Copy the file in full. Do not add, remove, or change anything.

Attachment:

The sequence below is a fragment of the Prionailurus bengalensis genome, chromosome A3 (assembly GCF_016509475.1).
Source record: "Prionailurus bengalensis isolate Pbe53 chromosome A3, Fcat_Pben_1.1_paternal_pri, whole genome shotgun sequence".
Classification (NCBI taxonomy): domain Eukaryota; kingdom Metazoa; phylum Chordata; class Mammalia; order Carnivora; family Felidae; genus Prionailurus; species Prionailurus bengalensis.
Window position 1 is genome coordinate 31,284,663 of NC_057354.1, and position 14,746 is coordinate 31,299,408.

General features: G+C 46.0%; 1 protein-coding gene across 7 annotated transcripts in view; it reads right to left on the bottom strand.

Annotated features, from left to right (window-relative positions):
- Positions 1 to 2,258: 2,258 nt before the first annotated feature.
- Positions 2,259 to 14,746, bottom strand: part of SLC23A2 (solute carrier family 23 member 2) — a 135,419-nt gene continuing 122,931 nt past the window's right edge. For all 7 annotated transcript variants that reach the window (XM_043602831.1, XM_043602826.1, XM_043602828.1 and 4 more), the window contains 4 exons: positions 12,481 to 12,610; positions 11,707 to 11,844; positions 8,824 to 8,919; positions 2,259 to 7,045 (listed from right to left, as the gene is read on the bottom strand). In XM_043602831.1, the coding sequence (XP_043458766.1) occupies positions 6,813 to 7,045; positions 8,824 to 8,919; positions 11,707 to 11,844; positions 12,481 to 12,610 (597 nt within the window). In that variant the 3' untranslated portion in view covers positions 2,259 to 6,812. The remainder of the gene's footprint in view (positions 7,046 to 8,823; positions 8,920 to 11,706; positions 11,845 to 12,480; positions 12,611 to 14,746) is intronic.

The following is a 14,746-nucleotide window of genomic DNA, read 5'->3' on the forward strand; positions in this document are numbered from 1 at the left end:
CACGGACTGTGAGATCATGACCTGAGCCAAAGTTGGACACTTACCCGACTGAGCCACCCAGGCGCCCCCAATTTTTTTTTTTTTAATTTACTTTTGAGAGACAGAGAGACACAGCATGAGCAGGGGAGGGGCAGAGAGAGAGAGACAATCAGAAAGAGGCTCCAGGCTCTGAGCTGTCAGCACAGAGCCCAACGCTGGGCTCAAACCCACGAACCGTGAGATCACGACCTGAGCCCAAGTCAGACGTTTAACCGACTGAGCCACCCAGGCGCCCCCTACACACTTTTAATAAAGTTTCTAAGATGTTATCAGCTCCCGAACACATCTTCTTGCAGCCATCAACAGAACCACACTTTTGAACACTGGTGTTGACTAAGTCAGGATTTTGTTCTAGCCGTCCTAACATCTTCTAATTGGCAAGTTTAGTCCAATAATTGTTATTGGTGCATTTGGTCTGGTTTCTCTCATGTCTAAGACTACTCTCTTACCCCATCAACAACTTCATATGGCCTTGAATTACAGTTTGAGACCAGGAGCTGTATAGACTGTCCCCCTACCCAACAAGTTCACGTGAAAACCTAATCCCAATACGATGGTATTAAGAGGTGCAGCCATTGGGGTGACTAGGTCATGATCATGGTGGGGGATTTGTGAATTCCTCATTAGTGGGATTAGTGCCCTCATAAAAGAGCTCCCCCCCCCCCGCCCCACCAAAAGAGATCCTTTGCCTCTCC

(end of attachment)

The sequence below is a fragment of the Prionailurus bengalensis genome, chromosome A3 (assembly GCF_016509475.1).
Source record: "Prionailurus bengalensis isolate Pbe53 chromosome A3, Fcat_Pben_1.1_paternal_pri, whole genome shotgun sequence".
Classification (NCBI taxonomy): domain Eukaryota; kingdom Metazoa; phylum Chordata; class Mammalia; order Carnivora; family Felidae; genus Prionailurus; species Prionailurus bengalensis.
Window position 1 is genome coordinate 31,284,663 of NC_057354.1, and position 14,746 is coordinate 31,299,408.

General features: G+C 46.0%; 1 protein-coding gene across 7 annotated transcripts in view; it reads right to left on the bottom strand.

Annotated features, from left to right (window-relative positions):
- Positions 1 to 2,258: 2,258 nt before the first annotated feature.
- Positions 2,259 to 14,746, bottom strand: part of SLC23A2 (solute carrier family 23 member 2) — a 135,419-nt gene continuing 122,931 nt past the window's right edge. For all 7 annotated transcript variants that reach the window (XM_043602831.1, XM_043602826.1, XM_043602828.1 and 4 more), the window contains 4 exons: positions 12,481 to 12,610; positions 11,707 to 11,844; positions 8,824 to 8,919; positions 2,259 to 7,045 (listed from right to left, as the gene is read on the bottom strand). In XM_043602831.1, the coding sequence (XP_043458766.1) occupies positions 6,813 to 7,045; positions 8,824 to 8,919; positions 11,707 to 11,844; positions 12,481 to 12,610 (597 nt within the window). In that variant the 3' untranslated portion in view covers positions 2,259 to 6,812. The remainder of the gene's footprint in view (positions 7,046 to 8,823; positions 8,920 to 11,706; positions 11,845 to 12,480; positions 12,611 to 14,746) is intronic.

The following is a 14,746-nucleotide window of genomic DNA, read 5'->3' on the forward strand; positions in this document are numbered from 1 at the left end:
CACGGACTGTGAGATCATGACCTGAGCCAAAGTTGGACACTTACCCGACTGAGCCACCCAGGCGCCCCCAATTTTTTTTTTTTTAATTTACTTTTGAGAGACAGAGAGACACAGCATGAGCAGGGGAGGGGCAGAGAGAGAGAGACAATCAGAAAGAGGCTCCAGGCTCTGAGCTGTCAGCACAGAGCCCAACGCTGGGCTCAAACCCACGAACCGTGAGATCACGACCTGAGCCCAAGTCAGACGTTTAACCGACTGAGCCACCCAGGCGCCCCCTACACACTTTTAATAAAGTTTCTAAGATGTTATCAGCTCCCGAACACATCTTCTTGCAGCCATCAACAGAACCACACTTTTGAACACTGGTGTTGACTAAGTCAGGATTTTGTTCTAGCCGTCCTAACATCTTCTAATTGGCAAGTTTAGTCCAATAATTGTTATTGGTGCATTTGGTCTGGTTTCTCTCATGTCTAAGACTACTCTCTTACCCCATCAACAACTTCATATGGCCTTGAATTACAGTTTGAGACCAGGAGCTGTATAGACTGTCCCCCTACCCAACAAGTTCACGTGAAAACCTAATCCCAATACGATGGTATTAAGAGGTGCAGCCATTGGGGTGACTAGGTCATGATCATGGTGGGGGATTTGTGAATTCCTCATTAGTGGGATTAGTGCCCTCATAAAAGAGCTCCCCCCCCCCCGCCCCACCAAAAGAGATCCTTTGCCTCTCC